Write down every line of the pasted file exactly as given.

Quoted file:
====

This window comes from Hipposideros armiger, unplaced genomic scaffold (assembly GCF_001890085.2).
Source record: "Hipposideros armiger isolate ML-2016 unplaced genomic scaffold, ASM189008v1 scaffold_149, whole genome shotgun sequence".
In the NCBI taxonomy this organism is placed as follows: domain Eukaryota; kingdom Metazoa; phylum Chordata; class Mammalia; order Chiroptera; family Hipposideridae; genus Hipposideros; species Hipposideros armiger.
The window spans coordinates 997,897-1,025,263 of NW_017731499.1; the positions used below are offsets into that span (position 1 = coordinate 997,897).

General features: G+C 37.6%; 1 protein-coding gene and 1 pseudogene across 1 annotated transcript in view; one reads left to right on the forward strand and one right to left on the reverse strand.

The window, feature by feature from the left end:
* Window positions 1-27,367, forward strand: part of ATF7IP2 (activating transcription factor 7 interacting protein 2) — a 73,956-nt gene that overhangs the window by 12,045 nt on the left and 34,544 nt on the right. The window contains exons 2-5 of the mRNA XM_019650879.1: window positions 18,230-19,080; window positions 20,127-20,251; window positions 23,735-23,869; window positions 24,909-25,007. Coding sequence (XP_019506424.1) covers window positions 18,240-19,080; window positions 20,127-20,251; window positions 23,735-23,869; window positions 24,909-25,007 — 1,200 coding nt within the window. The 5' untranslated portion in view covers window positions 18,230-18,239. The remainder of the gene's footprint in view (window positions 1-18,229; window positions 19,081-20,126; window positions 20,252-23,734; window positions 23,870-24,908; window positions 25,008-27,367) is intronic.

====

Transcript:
This window comes from Hipposideros armiger, unplaced genomic scaffold (assembly GCF_001890085.2).
Source record: "Hipposideros armiger isolate ML-2016 unplaced genomic scaffold, ASM189008v1 scaffold_149, whole genome shotgun sequence".
In the NCBI taxonomy this organism is placed as follows: domain Eukaryota; kingdom Metazoa; phylum Chordata; class Mammalia; order Chiroptera; family Hipposideridae; genus Hipposideros; species Hipposideros armiger.
The window spans coordinates 997,897-1,025,263 of NW_017731499.1; the positions used below are offsets into that span (position 1 = coordinate 997,897).

General features: G+C 37.6%; 1 protein-coding gene and 1 pseudogene across 1 annotated transcript in view; one reads left to right on the forward strand and one right to left on the reverse strand.

The window, feature by feature from the left end:
* Window positions 1-27,367, forward strand: part of ATF7IP2 (activating transcription factor 7 interacting protein 2) — a 73,956-nt gene that overhangs the window by 12,045 nt on the left and 34,544 nt on the right. The window contains exons 2-5 of the mRNA XM_019650879.1: window positions 18,230-19,080; window positions 20,127-20,251; window positions 23,735-23,869; window positions 24,909-25,007. Coding sequence (XP_019506424.1) covers window positions 18,240-19,080; window positions 20,127-20,251; window positions 23,735-23,869; window positions 24,909-25,007 — 1,200 coding nt within the window. The 5' untranslated portion in view covers window positions 18,230-18,239. The remainder of the gene's footprint in view (window positions 1-18,229; window positions 19,081-20,126; window positions 20,252-23,734; window positions 23,870-24,908; window positions 25,008-27,367) is intronic.